Content Consistency and COVID-19
Wednesday, June 17, 2020
Last year upended the association world, for obvious reasons. Events, which are the lifeblood of many organizations, were postponed, canceled, or transitioned to new virtual formats. Entire industry sectors contracted, deeply affecting the professional lives of many association members, along with the associations themselves. Businesses, professions, and associations face the challenges of dealing with operational and cultural upheaval.
By necessity, association content strategies also shifted. When the COVID-19 pandemic started, associations had to determine what information was—and was not—appropriate to dispatch to members and industries. For many, it no longer seemed appropriate to provide how-to or best practices content as a professional service. Businesses and industries found themselves in survival mode, and the optimal role for many associations was to provide advice about how to survive.
One of the first and best moves many associations made in the content area was to establish COVID-19 resource departments on their websites. There, associations fulfilled what for many is precisely their mission: They provided their members with timely, relevant information on how the global health pandemic was impacting their industry and their professions. For many associations, this new resource quickly became the most-read section of their websites.
There are important content lessons to be learned from the pandemic, as unfortunate, unsettling and uncertain as it is. And the words are right there in the previous paragraph: timely and relevant. As simple as it may seem, an association’s content strategy should be about delivering the most relevant content to its audience in the most timely manner. That strategy requires constant, ongoing assessment of what is most relevant and what the audience considers appropriate and acceptable timing, but it also helps ensure maximum levels of engagement.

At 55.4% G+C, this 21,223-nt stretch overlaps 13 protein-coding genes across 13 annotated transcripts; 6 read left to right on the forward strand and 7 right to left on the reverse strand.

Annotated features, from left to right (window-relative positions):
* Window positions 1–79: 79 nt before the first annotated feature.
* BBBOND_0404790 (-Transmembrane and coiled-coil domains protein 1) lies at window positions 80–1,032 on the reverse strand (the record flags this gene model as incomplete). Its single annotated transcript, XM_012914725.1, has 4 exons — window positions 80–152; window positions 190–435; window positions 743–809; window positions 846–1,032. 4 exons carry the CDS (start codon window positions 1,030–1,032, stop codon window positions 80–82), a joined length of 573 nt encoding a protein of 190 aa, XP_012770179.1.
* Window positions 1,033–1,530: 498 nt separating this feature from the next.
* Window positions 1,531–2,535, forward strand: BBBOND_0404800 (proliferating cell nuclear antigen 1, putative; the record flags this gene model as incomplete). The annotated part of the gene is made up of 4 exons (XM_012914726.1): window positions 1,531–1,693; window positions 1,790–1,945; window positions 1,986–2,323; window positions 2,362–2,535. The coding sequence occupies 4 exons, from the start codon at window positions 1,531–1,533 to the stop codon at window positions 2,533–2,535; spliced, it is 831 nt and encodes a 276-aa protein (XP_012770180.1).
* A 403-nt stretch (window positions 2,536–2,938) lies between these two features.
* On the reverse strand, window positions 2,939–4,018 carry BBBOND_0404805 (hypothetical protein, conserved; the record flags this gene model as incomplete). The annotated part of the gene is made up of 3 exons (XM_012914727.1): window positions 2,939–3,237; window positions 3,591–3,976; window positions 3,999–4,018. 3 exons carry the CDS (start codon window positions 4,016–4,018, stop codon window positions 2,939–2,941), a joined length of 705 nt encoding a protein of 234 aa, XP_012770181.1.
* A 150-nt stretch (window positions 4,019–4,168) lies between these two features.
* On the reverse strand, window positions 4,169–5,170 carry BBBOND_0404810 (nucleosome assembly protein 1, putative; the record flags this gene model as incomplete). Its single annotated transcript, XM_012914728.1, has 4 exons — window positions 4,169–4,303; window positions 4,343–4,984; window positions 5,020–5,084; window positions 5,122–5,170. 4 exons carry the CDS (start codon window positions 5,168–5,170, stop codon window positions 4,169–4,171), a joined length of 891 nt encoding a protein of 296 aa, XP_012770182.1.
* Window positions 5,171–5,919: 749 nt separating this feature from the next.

For it to be useful (relevant), association content requires a consistent cadence (timely). The events of the past several months helped shine a light on the type of content that is most relevant right now, and the most appropriate cadence for delivering it to audiences. Now, associations can extrapolate from that knowledge and create content strategies that leverage it.
The content that is most relevant to an association’s audience will change on a regular basis, but the importance of receiving it will not. Use this unfortunate, unique opportunity to study the needs and behaviors of your audience to help your organization understand what kind of content people most need, and how frequently they need it. That knowledge can become a guiding factor in implementing an effective, sustainable content strategy that survives and thrives well beyond the pandemic.
Jason Meyers is senior director of content strategy at SmithBucklin
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